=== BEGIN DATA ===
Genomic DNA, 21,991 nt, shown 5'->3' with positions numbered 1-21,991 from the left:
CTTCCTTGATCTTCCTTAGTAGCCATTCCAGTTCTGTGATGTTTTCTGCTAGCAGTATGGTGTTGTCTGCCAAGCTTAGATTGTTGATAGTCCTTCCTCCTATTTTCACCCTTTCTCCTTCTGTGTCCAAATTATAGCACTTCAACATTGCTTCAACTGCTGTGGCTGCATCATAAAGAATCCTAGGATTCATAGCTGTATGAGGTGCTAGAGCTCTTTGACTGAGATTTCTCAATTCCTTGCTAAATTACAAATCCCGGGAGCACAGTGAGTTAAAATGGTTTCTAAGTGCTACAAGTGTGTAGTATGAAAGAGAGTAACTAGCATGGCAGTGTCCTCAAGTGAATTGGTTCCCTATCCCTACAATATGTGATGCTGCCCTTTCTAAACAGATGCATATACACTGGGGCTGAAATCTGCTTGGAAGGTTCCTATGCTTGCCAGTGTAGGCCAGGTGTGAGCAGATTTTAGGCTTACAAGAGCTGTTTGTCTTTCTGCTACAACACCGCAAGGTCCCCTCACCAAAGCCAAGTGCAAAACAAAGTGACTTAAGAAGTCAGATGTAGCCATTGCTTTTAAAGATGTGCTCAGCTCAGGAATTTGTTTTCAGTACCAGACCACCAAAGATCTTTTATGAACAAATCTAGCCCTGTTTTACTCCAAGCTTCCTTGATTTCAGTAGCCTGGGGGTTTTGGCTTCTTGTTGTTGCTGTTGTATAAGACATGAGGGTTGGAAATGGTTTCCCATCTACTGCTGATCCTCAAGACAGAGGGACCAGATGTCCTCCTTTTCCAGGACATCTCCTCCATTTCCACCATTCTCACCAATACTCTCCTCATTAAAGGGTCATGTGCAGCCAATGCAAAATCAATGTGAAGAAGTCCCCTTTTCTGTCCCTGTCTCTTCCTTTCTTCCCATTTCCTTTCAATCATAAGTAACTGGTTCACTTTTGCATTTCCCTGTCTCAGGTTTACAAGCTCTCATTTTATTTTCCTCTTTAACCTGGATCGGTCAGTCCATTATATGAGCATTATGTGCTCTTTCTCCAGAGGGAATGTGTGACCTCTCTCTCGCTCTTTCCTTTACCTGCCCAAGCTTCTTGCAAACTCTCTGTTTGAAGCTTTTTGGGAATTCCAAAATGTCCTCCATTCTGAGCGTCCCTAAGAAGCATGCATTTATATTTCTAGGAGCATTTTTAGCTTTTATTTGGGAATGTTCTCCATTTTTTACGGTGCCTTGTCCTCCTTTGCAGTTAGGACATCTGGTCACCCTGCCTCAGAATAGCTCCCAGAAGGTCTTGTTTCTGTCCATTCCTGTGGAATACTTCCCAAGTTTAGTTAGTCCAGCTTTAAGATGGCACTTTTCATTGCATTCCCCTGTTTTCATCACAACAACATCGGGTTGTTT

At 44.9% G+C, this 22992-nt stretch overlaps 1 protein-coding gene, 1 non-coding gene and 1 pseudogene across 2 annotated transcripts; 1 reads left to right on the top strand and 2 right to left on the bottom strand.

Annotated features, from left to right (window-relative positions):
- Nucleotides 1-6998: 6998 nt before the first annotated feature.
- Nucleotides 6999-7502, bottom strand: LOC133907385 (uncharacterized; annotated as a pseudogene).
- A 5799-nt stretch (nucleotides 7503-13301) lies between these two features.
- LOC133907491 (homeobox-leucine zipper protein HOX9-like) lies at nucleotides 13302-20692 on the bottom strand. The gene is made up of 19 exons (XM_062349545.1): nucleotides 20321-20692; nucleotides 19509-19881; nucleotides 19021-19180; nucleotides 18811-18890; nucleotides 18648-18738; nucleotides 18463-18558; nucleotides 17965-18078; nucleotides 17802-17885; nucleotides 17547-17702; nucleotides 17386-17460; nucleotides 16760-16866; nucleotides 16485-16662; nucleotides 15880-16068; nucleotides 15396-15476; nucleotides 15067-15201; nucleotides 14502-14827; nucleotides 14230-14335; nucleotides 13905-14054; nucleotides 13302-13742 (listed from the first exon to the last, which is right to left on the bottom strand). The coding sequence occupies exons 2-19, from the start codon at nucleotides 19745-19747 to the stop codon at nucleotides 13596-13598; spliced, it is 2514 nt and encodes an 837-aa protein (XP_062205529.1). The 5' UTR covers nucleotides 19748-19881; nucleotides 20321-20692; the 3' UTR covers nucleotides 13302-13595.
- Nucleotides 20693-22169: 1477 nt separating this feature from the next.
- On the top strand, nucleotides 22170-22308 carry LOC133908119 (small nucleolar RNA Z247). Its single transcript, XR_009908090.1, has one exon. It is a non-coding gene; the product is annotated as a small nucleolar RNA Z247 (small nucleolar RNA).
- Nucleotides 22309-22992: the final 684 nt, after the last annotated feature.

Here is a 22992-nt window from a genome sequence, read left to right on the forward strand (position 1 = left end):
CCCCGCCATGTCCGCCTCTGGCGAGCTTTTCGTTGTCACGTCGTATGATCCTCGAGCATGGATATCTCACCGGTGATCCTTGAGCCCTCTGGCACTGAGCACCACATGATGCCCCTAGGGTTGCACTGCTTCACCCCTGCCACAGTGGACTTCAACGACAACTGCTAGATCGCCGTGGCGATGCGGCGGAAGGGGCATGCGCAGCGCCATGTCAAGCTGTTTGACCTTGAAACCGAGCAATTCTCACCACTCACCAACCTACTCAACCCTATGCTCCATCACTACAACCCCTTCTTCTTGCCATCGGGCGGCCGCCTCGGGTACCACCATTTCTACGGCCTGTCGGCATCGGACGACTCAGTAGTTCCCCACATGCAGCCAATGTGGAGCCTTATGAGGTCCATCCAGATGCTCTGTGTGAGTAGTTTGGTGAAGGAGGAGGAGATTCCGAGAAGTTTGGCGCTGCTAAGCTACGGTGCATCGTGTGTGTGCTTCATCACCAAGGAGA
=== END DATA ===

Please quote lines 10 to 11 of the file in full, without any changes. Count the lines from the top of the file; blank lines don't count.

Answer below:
- On the top strand, nucleotides 22170-22308 carry LOC133908119 (small nucleolar RNA Z247). Its single transcript, XR_009908090.1, has one exon. It is a non-coding gene; the product is annotated as a small nucleolar RNA Z247 (small nucleolar RNA).
- Nucleotides 22309-22992: the final 684 nt, after the last annotated feature.